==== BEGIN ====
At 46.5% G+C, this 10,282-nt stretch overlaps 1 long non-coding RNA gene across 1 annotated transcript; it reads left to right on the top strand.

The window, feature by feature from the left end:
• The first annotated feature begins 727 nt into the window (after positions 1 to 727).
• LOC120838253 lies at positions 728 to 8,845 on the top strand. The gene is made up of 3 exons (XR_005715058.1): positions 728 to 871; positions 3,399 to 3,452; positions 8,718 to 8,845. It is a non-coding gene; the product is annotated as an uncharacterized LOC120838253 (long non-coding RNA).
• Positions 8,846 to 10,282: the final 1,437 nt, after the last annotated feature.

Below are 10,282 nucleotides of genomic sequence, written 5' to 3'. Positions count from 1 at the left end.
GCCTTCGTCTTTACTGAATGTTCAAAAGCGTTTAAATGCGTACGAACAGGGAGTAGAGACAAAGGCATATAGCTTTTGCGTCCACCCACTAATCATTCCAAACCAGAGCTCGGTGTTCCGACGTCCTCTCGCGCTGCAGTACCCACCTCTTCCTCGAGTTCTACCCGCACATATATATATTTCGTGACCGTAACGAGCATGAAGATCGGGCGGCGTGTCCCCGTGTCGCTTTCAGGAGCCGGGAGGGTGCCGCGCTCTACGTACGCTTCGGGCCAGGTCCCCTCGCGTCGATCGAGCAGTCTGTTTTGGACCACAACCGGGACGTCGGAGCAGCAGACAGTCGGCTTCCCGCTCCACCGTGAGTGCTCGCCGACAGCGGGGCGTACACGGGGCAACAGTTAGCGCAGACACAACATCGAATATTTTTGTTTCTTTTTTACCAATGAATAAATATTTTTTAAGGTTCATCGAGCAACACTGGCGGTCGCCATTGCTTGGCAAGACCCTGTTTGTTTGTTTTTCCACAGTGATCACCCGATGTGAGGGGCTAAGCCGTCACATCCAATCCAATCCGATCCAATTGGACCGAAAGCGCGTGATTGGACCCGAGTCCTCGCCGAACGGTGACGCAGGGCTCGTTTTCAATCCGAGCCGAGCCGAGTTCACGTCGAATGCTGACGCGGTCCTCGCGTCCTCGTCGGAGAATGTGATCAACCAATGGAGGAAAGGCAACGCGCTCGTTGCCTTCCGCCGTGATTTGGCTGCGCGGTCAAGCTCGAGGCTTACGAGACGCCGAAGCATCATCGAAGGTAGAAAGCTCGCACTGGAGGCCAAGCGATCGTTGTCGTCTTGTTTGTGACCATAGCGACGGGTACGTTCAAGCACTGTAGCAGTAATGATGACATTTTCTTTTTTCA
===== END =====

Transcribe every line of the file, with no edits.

At 46.5% G+C, this 10,282-nt stretch overlaps 1 long non-coding RNA gene across 1 annotated transcript; it reads left to right on the top strand.

The window, feature by feature from the left end:
• The first annotated feature begins 727 nt into the window (after positions 1 to 727).
• LOC120838253 lies at positions 728 to 8,845 on the top strand. The gene is made up of 3 exons (XR_005715058.1): positions 728 to 871; positions 3,399 to 3,452; positions 8,718 to 8,845. It is a non-coding gene; the product is annotated as an uncharacterized LOC120838253 (long non-coding RNA).
• Positions 8,846 to 10,282: the final 1,437 nt, after the last annotated feature.

Below are 10,282 nucleotides of genomic sequence, written 5' to 3'. Positions count from 1 at the left end.
GCCTTCGTCTTTACTGAATGTTCAAAAGCGTTTAAATGCGTACGAACAGGGAGTAGAGACAAAGGCATATAGCTTTTGCGTCCACCCACTAATCATTCCAAACCAGAGCTCGGTGTTCCGACGTCCTCTCGCGCTGCAGTACCCACCTCTTCCTCGAGTTCTACCCGCACATATATATATTTCGTGACCGTAACGAGCATGAAGATCGGGCGGCGTGTCCCCGTGTCGCTTTCAGGAGCCGGGAGGGTGCCGCGCTCTACGTACGCTTCGGGCCAGGTCCCCTCGCGTCGATCGAGCAGTCTGTTTTGGACCACAACCGGGACGTCGGAGCAGCAGACAGTCGGCTTCCCGCTCCACCGTGAGTGCTCGCCGACAGCGGGGCGTACACGGGGCAACAGTTAGCGCAGACACAACATCGAATATTTTTGTTTCTTTTTTACCAATGAATAAATATTTTTTAAGGTTCATCGAGCAACACTGGCGGTCGCCATTGCTTGGCAAGACCCTGTTTGTTTGTTTTTCCACAGTGATCACCCGATGTGAGGGGCTAAGCCGTCACATCCAATCCAATCCGATCCAATTGGACCGAAAGCGCGTGATTGGACCCGAGTCCTCGCCGAACGGTGACGCAGGGCTCGTTTTCAATCCGAGCCGAGCCGAGTTCACGTCGAATGCTGACGCGGTCCTCGCGTCCTCGTCGGAGAATGTGATCAACCAATGGAGGAAAGGCAACGCGCTCGTTGCCTTCCGCCGTGATTTGGCTGCGCGGTCAAGCTCGAGGCTTACGAGACGCCGAAGCATCATCGAAGGTAGAAAGCTCGCACTGGAGGCCAAGCGATCGTTGTCGTCTTGTTTGTGACCATAGCGACGGGTACGTTCAAGCACTGTAGCAGTAATGATGACATTTTCTTTTTTCA